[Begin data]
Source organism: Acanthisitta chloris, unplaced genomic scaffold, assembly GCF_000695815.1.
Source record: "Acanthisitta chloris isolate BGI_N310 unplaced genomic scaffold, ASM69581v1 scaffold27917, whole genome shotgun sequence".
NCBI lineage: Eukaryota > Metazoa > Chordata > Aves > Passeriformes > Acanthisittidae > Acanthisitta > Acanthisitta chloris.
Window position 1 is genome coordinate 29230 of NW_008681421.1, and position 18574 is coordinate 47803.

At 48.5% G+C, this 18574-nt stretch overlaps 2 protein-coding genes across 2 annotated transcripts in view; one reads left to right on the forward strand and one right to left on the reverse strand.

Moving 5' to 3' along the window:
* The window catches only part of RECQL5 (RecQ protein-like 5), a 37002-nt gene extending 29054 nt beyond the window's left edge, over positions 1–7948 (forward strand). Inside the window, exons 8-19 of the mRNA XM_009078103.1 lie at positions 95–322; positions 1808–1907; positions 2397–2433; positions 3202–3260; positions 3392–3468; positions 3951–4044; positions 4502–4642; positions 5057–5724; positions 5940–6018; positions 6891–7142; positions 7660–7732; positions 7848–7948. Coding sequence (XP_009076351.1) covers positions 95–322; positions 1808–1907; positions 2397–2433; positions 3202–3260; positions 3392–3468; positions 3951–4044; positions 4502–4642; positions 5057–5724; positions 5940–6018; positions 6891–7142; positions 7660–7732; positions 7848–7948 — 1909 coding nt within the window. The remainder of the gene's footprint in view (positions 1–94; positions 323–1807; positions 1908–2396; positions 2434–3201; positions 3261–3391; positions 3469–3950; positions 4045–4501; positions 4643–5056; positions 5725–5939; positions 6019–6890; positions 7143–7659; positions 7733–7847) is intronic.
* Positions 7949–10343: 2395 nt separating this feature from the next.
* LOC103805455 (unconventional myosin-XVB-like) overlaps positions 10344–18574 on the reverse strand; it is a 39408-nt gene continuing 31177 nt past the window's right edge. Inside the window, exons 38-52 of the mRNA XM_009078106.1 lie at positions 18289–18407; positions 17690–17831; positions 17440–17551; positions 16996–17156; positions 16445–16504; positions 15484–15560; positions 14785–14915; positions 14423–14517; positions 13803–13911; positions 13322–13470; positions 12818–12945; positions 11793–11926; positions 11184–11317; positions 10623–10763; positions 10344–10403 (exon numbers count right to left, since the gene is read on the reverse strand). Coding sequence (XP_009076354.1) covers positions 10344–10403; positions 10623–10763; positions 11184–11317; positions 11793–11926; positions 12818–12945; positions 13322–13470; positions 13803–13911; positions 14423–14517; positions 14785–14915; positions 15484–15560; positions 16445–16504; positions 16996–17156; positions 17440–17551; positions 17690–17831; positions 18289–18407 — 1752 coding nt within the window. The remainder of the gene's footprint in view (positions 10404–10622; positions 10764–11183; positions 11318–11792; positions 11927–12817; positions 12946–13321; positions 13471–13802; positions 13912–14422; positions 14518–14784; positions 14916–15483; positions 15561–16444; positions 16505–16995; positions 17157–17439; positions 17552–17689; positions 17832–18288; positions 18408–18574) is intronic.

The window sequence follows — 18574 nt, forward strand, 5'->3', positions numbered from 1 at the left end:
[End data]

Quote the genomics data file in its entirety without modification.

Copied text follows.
Source organism: Acanthisitta chloris, unplaced genomic scaffold, assembly GCF_000695815.1.
Source record: "Acanthisitta chloris isolate BGI_N310 unplaced genomic scaffold, ASM69581v1 scaffold27917, whole genome shotgun sequence".
NCBI lineage: Eukaryota > Metazoa > Chordata > Aves > Passeriformes > Acanthisittidae > Acanthisitta > Acanthisitta chloris.
Window position 1 is genome coordinate 29230 of NW_008681421.1, and position 18574 is coordinate 47803.

At 48.5% G+C, this 18574-nt stretch overlaps 2 protein-coding genes across 2 annotated transcripts in view; one reads left to right on the forward strand and one right to left on the reverse strand.

Moving 5' to 3' along the window:
* The window catches only part of RECQL5 (RecQ protein-like 5), a 37002-nt gene extending 29054 nt beyond the window's left edge, over positions 1–7948 (forward strand). Inside the window, exons 8-19 of the mRNA XM_009078103.1 lie at positions 95–322; positions 1808–1907; positions 2397–2433; positions 3202–3260; positions 3392–3468; positions 3951–4044; positions 4502–4642; positions 5057–5724; positions 5940–6018; positions 6891–7142; positions 7660–7732; positions 7848–7948. Coding sequence (XP_009076351.1) covers positions 95–322; positions 1808–1907; positions 2397–2433; positions 3202–3260; positions 3392–3468; positions 3951–4044; positions 4502–4642; positions 5057–5724; positions 5940–6018; positions 6891–7142; positions 7660–7732; positions 7848–7948 — 1909 coding nt within the window. The remainder of the gene's footprint in view (positions 1–94; positions 323–1807; positions 1908–2396; positions 2434–3201; positions 3261–3391; positions 3469–3950; positions 4045–4501; positions 4643–5056; positions 5725–5939; positions 6019–6890; positions 7143–7659; positions 7733–7847) is intronic.
* Positions 7949–10343: 2395 nt separating this feature from the next.
* LOC103805455 (unconventional myosin-XVB-like) overlaps positions 10344–18574 on the reverse strand; it is a 39408-nt gene continuing 31177 nt past the window's right edge. Inside the window, exons 38-52 of the mRNA XM_009078106.1 lie at positions 18289–18407; positions 17690–17831; positions 17440–17551; positions 16996–17156; positions 16445–16504; positions 15484–15560; positions 14785–14915; positions 14423–14517; positions 13803–13911; positions 13322–13470; positions 12818–12945; positions 11793–11926; positions 11184–11317; positions 10623–10763; positions 10344–10403 (exon numbers count right to left, since the gene is read on the reverse strand). Coding sequence (XP_009076354.1) covers positions 10344–10403; positions 10623–10763; positions 11184–11317; positions 11793–11926; positions 12818–12945; positions 13322–13470; positions 13803–13911; positions 14423–14517; positions 14785–14915; positions 15484–15560; positions 16445–16504; positions 16996–17156; positions 17440–17551; positions 17690–17831; positions 18289–18407 — 1752 coding nt within the window. The remainder of the gene's footprint in view (positions 10404–10622; positions 10764–11183; positions 11318–11792; positions 11927–12817; positions 12946–13321; positions 13471–13802; positions 13912–14422; positions 14518–14784; positions 14916–15483; positions 15561–16444; positions 16505–16995; positions 17157–17439; positions 17552–17689; positions 17832–18288; positions 18408–18574) is intronic.

The window sequence follows — 18574 nt, forward strand, 5'->3', positions numbered from 1 at the left end: